A study conducted at Cairo University found that hair loss in females ages 18 to 45 was linked to vitamin D deficiency. Research has also linked vitamin D deficiency to alopecia areata, an autoimmune disease that causes hair loss. Keeping your vitamin D levels high may help keep your locks healthy and help ward off threatening conditions.

High Blood Pressure

High blood pressure, aka hypertension, affects millions of people in the United States each year, making it relatively common. Unfortunately, hypertension can contribute to a higher risk of heart attack and stroke.

BSIP/Universal Images Group via Getty Images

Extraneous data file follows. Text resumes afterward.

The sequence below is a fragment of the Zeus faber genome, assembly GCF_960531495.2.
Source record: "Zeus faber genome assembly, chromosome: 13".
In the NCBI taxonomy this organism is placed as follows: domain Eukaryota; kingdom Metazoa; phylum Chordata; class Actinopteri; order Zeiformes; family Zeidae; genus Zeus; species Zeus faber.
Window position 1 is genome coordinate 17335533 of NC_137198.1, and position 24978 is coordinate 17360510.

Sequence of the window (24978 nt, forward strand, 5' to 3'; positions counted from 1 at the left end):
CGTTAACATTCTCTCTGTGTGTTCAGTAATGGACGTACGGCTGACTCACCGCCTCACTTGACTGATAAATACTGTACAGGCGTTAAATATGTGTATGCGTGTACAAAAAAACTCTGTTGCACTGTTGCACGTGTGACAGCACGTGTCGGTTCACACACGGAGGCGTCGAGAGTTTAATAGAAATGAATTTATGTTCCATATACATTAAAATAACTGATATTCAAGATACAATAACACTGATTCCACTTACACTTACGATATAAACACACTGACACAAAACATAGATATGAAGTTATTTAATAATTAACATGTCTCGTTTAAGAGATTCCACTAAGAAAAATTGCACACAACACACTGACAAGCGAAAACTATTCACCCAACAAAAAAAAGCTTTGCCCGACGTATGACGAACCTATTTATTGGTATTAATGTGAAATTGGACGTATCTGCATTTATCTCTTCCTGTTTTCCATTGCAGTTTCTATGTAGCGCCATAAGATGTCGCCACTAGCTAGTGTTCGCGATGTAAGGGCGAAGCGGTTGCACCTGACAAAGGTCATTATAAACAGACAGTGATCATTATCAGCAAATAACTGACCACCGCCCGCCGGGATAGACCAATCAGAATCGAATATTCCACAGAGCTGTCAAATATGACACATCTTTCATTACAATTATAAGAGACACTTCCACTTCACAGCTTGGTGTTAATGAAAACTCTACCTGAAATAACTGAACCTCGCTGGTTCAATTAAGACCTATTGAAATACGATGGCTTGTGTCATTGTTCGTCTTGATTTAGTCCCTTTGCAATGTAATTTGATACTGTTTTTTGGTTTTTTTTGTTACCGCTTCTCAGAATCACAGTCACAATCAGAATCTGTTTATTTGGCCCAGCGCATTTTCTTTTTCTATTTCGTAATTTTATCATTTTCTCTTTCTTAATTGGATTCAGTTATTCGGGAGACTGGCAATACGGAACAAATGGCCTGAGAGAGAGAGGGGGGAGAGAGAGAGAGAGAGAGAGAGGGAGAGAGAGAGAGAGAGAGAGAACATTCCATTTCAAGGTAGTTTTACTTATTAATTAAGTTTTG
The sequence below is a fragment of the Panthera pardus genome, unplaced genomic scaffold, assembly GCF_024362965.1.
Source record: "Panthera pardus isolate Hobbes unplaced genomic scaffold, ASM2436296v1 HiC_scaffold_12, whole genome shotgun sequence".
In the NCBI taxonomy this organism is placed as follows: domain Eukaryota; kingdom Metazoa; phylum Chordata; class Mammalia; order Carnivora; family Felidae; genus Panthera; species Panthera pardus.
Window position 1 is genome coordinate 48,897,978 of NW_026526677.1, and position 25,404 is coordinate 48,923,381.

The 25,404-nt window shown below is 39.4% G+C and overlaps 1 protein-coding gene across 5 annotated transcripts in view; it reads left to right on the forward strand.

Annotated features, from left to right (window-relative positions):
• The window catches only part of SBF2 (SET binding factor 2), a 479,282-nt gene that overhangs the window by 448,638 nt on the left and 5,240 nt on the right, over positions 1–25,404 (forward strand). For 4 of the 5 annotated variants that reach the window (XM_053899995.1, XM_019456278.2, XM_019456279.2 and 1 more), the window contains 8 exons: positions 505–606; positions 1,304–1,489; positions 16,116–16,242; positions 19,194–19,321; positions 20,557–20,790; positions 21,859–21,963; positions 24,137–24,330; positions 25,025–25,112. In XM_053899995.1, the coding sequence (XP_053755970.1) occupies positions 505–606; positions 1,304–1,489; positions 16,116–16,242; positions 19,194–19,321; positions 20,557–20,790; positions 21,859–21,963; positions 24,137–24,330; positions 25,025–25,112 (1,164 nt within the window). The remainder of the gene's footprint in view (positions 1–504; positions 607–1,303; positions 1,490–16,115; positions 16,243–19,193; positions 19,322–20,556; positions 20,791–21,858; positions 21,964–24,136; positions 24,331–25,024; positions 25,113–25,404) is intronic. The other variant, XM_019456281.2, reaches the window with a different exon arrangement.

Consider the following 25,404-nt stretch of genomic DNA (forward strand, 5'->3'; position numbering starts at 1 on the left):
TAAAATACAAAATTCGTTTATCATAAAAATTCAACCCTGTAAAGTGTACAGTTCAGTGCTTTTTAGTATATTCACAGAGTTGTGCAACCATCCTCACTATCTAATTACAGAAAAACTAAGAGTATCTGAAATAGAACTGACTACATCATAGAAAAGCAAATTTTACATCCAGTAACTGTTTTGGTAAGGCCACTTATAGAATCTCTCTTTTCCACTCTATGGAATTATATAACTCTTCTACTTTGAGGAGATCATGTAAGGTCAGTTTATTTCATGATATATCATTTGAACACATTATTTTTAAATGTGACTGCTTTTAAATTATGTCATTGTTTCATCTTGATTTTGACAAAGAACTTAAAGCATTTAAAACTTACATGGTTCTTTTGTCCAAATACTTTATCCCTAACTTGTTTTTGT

BSIP/Universal Images Group via Getty Images

A study review by Harvard University found that vitamin D deficiency can increase a person’s risk of having high blood pressure. Based on their findings, it can be deduced that keeping your vitamin D levels where they should be could have a positive impact on blood pressure.

Fractures

A major reason that vitamin D is related to bone pain is due to its role in helping the body absorb calcium. Since calcium plays a major role in bone strength, it’s imperative to be sure that you not only consume enough but also that your body is equipped to utilize it.

UK - Wirral - Football Physiotherapist
Colin McPherson/Corbis via Getty Images
Colin McPherson/Corbis via Getty Images

That’s why when someone gets a bone fracture, it’s common for the doctor to also want to test their vitamin D levels. Having an adequate amount of vitamin D and calcium can help keep your bones stronger and less prone to fractures.

Wounds Taking Long To Heal